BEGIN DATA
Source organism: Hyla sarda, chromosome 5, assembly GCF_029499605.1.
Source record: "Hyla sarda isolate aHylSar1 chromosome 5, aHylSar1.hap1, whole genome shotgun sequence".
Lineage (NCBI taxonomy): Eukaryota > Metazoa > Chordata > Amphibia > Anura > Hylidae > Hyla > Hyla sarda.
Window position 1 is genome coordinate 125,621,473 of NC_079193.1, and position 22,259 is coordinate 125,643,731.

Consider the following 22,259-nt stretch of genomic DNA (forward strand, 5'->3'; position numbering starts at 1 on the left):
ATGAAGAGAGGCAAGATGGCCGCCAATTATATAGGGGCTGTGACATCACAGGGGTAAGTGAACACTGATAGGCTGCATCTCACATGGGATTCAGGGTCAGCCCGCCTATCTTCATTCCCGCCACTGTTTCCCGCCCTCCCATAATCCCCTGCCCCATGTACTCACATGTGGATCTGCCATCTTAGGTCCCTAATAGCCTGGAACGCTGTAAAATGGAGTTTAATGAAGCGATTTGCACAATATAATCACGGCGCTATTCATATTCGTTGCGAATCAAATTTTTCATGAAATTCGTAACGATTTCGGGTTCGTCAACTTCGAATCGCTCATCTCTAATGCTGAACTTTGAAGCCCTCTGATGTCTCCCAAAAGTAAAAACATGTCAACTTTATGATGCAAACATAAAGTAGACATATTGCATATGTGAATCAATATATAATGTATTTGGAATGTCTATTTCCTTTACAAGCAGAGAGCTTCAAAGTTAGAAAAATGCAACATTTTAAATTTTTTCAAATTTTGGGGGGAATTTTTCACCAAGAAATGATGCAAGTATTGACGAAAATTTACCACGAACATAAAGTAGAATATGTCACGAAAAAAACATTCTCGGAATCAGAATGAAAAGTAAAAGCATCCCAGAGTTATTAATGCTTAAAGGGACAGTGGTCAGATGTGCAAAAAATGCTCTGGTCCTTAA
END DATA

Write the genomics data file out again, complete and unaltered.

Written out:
Source organism: Hyla sarda, chromosome 5, assembly GCF_029499605.1.
Source record: "Hyla sarda isolate aHylSar1 chromosome 5, aHylSar1.hap1, whole genome shotgun sequence".
Lineage (NCBI taxonomy): Eukaryota > Metazoa > Chordata > Amphibia > Anura > Hylidae > Hyla > Hyla sarda.
Window position 1 is genome coordinate 125,621,473 of NC_079193.1, and position 22,259 is coordinate 125,643,731.

Consider the following 22,259-nt stretch of genomic DNA (forward strand, 5'->3'; position numbering starts at 1 on the left):
ATGAAGAGAGGCAAGATGGCCGCCAATTATATAGGGGCTGTGACATCACAGGGGTAAGTGAACACTGATAGGCTGCATCTCACATGGGATTCAGGGTCAGCCCGCCTATCTTCATTCCCGCCACTGTTTCCCGCCCTCCCATAATCCCCTGCCCCATGTACTCACATGTGGATCTGCCATCTTAGGTCCCTAATAGCCTGGAACGCTGTAAAATGGAGTTTAATGAAGCGATTTGCACAATATAATCACGGCGCTATTCATATTCGTTGCGAATCAAATTTTTCATGAAATTCGTAACGATTTCGGGTTCGTCAACTTCGAATCGCTCATCTCTAATGCTGAACTTTGAAGCCCTCTGATGTCTCCCAAAAGTAAAAACATGTCAACTTTATGATGCAAACATAAAGTAGACATATTGCATATGTGAATCAATATATAATGTATTTGGAATGTCTATTTCCTTTACAAGCAGAGAGCTTCAAAGTTAGAAAAATGCAACATTTTAAATTTTTTCAAATTTTGGGGGGAATTTTTCACCAAGAAATGATGCAAGTATTGACGAAAATTTACCACGAACATAAAGTAGAATATGTCACGAAAAAAACATTCTCGGAATCAGAATGAAAAGTAAAAGCATCCCAGAGTTATTAATGCTTAAAGGGACAGTGGTCAGATGTGCAAAAAATGCTCTGGTCCTTAA